It’s summer time. In May, moms can’t wait for it to arrive but right about now, they are all pining for the start of school. They are ready to be rid of send their little snowflakes back to the classroom. And you know why? They are worn out from entertaining them.
I keep humming the tune to Ella Fitzgerald’s hit, Summertime as I recall summer when I was a kid.
It was the 60’s. My mom (like all of the others) shoved sent us kids out the screen door early and locked closed it behind us. Don’t come back until lunch, she said.
The elementary school down the street offered summer recreation. In a big open room (that was not air-conditioned) kids of various aged played ping pong and board games. Outside, others circled around sandy places where marble championships were played out. On the adjacent sidewalk, girls bounced tiny rubber balls and scooped up jacks with proficiency; others jumped rope to rhymes like Cinderella Dressed in Yella and Three, Six, Nine.
Girls playing jacks in Tallahassee. 1963. Black & white photonegative, 35 mm. State Archives of Florida, Florida Memory. <https://www.floridamemory.com
There was a sandy playground with a very tall slide. It was metal – by afternoon it was too hot for our bare legs to touch. It was fast, but not fast enough, so we managed to find squares of waxed paper to sit on as we pushed off. There was a sandy hole at the bottom of the slide and our butts landed hard. One time someone fell off that slide and broke her arm. There was no lawsuit so we got to play there all the days of my childhood.
And who was watching over all of these vulnerable children? I’m pretty sure it was a couple of teenagers. Oh, there was probably an adult somewhere, but my bets are that she was in the air-conditioned teachers’ lounge smoking doing lesson plans for the following year.
When we finally returned home we turned on the water spigot on the side of the house; it ran through the hose and we had to wait for it to cool. It was refreshing.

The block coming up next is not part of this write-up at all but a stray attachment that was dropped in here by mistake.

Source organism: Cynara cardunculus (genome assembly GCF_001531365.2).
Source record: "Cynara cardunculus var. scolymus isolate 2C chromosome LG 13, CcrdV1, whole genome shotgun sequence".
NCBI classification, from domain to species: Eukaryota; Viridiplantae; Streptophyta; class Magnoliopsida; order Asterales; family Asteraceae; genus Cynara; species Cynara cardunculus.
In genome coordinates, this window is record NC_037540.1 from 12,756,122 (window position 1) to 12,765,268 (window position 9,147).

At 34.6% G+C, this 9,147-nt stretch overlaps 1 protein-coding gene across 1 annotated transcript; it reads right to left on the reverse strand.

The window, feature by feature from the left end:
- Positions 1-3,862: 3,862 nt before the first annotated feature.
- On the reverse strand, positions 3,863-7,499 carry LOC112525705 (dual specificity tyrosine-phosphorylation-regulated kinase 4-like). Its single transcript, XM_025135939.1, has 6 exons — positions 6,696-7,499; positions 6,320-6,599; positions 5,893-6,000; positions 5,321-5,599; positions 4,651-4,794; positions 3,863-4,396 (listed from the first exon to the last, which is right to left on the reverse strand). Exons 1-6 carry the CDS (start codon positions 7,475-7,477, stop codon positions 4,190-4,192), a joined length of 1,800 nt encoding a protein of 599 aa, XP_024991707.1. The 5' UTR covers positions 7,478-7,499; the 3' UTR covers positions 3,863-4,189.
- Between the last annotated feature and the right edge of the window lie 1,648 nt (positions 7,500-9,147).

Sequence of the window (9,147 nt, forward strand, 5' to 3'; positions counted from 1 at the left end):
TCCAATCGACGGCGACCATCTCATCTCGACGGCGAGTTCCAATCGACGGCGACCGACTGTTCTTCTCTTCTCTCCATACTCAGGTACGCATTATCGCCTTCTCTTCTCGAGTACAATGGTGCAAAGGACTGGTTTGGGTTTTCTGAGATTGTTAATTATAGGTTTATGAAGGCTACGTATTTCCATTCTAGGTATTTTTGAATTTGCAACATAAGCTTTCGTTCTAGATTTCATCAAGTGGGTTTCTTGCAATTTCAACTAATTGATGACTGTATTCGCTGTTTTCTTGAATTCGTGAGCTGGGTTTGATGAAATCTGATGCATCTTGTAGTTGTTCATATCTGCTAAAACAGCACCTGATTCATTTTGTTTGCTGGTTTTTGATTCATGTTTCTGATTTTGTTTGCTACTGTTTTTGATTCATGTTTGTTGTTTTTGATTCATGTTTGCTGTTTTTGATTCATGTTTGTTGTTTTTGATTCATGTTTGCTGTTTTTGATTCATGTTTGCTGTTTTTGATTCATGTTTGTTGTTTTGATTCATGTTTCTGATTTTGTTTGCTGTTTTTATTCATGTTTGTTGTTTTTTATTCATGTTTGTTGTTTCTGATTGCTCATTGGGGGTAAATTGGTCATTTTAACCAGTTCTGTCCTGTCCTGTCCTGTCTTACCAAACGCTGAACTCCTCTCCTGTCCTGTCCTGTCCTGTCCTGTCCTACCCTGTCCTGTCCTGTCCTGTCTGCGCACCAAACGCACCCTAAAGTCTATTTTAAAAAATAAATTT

Mother didn’t have play dates arranged for our afternoon; she expected us to find a shady spot to play dolls. Later in the day we played kick ball in the front yard, or badminton, using the fence as a net. We jumped on the swing set and swung so high that the legs raised up off the ground. We sang those same jump rope rhymes to the rhythm of swinging legs, propelling ourselves higher and closer to the sky.
We knew better than to say we were bored. She would put a bucket and broom in our hands and we’d be scrubbing screens and cleaning windows before you could say “child abuse”.
If there were Vacation Bible Schools I didn’t know about them. We were Catholic and there is no way my mom was going to allow the protestants to influence us with their cookies and Kool-Aid.
Speaking of Kool Aid, it was a favorite. Sweetened with sugar, I’m pretty sure it kept me alive, like a glucose IV drip. I don’t really remember eating but I’m certain we were fed.
The Popsicle Man came around most afternoons. The sound of the recorded music announced his imminent arrival and we started asking for nickels as soon as we heard it. We didn’t always get one, but it was a treat that we loved. We all sat around inspecting the color of each other’s tongues. No one wiped our faces or hands with wet wipes.
There were those magical afternoons when we loaded up and headed to Lake Fairview for a swim. The water was warm, but it was wet. Not one sign warned of alligators or snakes; we knew they were around, but I never saw even one. They had lots of room to avoid contact with humans and I think they liked it that way.
When it was finally time to come in for the day, she cycled us through the tub in our one-bathroom home (did I mention there were six of us?). The residue from kids who had played hard was apparent in the ring left in the tub. The last one out scrubbed it with Comet cleanser and we all settled in to watch some Red Skelton or Gunsmoke or whatever we my parents wanted to watch.
Yes, my mom left us a lot to our own devices, but she knew more about what we were up to than we realized. The world was big and far away, and our life was simple.
Those tired kids never had a problem falling asleep. She was smarter than any of us knew.
“Lady Wisdom builds a lovely home…” Proverbs 14:1 MSG
By his grace alone (I survived my childhood summers),
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